Last season, despite all of you know who’s heroics, a friend of mine that works for another EPL club said to me that as good as the Frenchman was, Lanzini was the player he wished his club had. As the second half plowed on, The Jewel looked like he wanted to take hold of the game and own it. He made runs, crosses, and tracked back. Yet there was no end product. Until the 86th minute when he took a pass from Feghouli and fired a low shot from 25 yards that didn’t seem to be going anywhere….until it did. Right past Foster.

West Ham 2
West Brom 1

Then, in the 94th minute, we know what happened. I’m sure other supporters of other clubs probably think they have the worst luck. But I feel like we have lived through more last second heartbreak than every other club on the planet. Combined. Yeah, Slaven thought West Brom shouldn’t have had a throw. He may even face sanctions for pointing out what was indeed awful officiating. Yet that doesn’t explain why Randolph was busy pushing Fernandes in the back when Evans went up for the corner kick. It should not have happened. It did. And what should have been a glorious rest of the weekend became a damp sponge. A moldy one, too.

I guess if we were fighting the drop or chasing a top six spot the two points would eat away at the lining of my stomach far worse than it did at the final whistle. In all probability, we are right about where we will finish. Considering how many of us felt a few months ago, tenth on 32 points in February should be considered a blessing. And if you wanted to take an optimistic view, the club is now undergoing a kind of re-calibration. And the early signs are quite good. Feghouli looks close to undroppable, Lanzini is taking over the position of central midfield creative leader, Snodgrass acts like he’s been here for years, and Bilic is learning and growing on the job. So the intellectual vantage point is solid. It’s just that I’m controlled by the emotional one.

And that side will have me pull what little hair I have left out for a few days.

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David Hautzig's Match Report

Middlesbrough 1, West Ham 3. The Healing Continues.

It was both disappointing and relieving to not write last week. The disappointment came from not being able to be part of the shared experience and joy of the win over Palace and He Who Shall Not Be Named, as well as joining in on the discourse over Payet. It’s pretty rare that West Ham are center stage in the world of football, dominating talk radio and podcasts. The relief came from being able to just experience it like a somewhat normal supporter. I watched most of the match, and then listened to the final twenty minutes in my car while driving to pick up the pizza for my sons tenth birthday party. As the kids watched Diary Of A Wimpy Kid in the party room at a local cinema, I munched on M&M’s and gazed at Carroll’s and Lanzini’s goals on my IPhone. It felt like West Ham were a sick patient who finally found a doctor that made the correct diagnosis, and the second half last week was the start of the healing process.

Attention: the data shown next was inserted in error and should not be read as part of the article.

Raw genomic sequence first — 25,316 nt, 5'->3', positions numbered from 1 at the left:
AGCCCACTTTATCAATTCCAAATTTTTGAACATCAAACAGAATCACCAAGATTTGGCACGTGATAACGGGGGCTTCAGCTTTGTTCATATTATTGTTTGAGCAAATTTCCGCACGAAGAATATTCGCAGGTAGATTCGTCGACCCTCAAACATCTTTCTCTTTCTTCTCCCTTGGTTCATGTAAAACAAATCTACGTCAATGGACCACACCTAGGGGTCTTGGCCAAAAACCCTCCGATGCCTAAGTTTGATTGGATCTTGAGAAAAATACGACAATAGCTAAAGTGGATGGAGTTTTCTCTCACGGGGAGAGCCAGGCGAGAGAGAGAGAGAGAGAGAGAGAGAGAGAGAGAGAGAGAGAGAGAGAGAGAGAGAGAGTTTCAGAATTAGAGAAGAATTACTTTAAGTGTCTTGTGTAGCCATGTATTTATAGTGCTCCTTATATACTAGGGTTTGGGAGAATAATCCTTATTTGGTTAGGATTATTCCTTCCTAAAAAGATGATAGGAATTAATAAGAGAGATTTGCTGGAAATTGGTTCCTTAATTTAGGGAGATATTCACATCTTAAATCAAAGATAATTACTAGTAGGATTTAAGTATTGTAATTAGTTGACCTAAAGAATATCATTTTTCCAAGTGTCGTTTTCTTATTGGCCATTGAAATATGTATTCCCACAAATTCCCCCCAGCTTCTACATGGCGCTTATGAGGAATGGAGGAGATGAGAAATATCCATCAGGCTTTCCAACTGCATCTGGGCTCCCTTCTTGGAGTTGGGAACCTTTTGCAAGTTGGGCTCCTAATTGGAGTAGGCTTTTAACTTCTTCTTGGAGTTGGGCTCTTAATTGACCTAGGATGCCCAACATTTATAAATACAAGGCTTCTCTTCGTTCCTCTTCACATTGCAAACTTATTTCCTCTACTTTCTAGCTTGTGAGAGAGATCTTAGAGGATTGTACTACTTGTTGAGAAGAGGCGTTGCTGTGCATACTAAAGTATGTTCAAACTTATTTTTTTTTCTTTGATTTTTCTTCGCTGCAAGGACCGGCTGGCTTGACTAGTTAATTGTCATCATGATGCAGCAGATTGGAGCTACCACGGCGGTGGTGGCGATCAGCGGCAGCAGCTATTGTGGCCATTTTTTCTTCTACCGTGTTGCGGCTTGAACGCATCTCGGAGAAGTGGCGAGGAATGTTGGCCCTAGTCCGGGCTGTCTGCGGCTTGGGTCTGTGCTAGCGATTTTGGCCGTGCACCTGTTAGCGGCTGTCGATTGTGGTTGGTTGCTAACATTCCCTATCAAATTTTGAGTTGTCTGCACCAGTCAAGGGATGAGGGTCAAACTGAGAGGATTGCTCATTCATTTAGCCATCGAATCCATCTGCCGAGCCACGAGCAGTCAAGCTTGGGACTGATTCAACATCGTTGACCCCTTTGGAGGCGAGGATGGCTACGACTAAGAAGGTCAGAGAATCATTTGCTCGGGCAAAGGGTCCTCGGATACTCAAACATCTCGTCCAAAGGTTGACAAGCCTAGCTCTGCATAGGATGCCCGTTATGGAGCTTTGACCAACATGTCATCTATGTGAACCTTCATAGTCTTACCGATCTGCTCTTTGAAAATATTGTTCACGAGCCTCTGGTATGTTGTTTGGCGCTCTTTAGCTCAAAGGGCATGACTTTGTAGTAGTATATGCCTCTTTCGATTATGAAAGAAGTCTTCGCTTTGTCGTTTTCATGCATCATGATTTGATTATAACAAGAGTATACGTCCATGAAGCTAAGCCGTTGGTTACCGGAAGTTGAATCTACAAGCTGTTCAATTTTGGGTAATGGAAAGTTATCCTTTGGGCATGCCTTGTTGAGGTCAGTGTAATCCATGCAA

Yet we wouldn’t be West Ham supporters if we didn’t look at today at The Riverside with the kind of trepidation that has been a hallmark of our club. The Hammers are on a high, the opponent is falling like a stone, and a result is there for the taking. And then we lose, I don’t know, something like 3-0. I hope I’m wrong about that many more times going forward.

West Ham should have taken an early lead in the second minute when Reid found Cresswell with a lovely cross-field pass. The Hammers left back then delivered a superb low cross to Antonio that should have ended up in the back of the net, but for all of the amazing things he has done this season he is entitled to a few miscues. Minutes later, Lanzini and Cresswell tried to combine on the left side of the Boro box but couldn’t find the final ball either as a shot or a pass to Carroll. Then, in the 8th minute, the early hard work paid off when Antonio won a corner. Lanzini put the ball where Carroll wanted it, and then Carroll put the ball where he wanted it.

Middlesbrough 0
West Ham 1

The home side answered the early goal from West Ham with some sustained pressure, including a corner in the 14th minute after Traore worked the ball around Cresswell and lofted it into the box for Negredo. But as valuable as Carroll is in attack, he is equally valuable defending set pieces. He showed that as he headed the ball out of danger.

Remember the days when we couldn’t buy a penalty? It looked like those days returned in the 18th minute when Noble was clearly and blatantly blocked in the box ice hockey body check style. But Atkinson might be auditioning for a spot in the NHL when his EPL days are over. A few minutes later Antonio was fed into the area by Lanzini but he couldn’t control the ball with his first touch and Valdes was able to smother it.

Just as it looked as if West Ham were going to continue to boss the match, Middlesbrough reminded us there were two teams involved. Traore ran the ball down the center and laid the ball off for Chambers, who then sent a perfect low cross to an unmarked Stuani. All the Uruguayan had to do was slip it past Randolph, which he did.

Middlesbrough 1
West Ham 1

West Ham continued to apply pressure, and in the 32nd minute they almost asked another question of Valdes. Antonio was able to get past Bernardo with ease before slipping the ball to Carroll. The Hammer’s number nine was about to shoot but Friend slid in and made a fantastic tackle before Bernardo stepped in to deny Antonio a follow up shot. Middlesbrough came back down with some force a few minutes later, and Traore was at the heart of everything they tried, using his pace and ball handling skills. In the 37th minute he sent a low pass across face of goal that was cleared by Byram. Minutes later, he did it again only this time Negredo couldn’t quite extend himself enough to get a touch.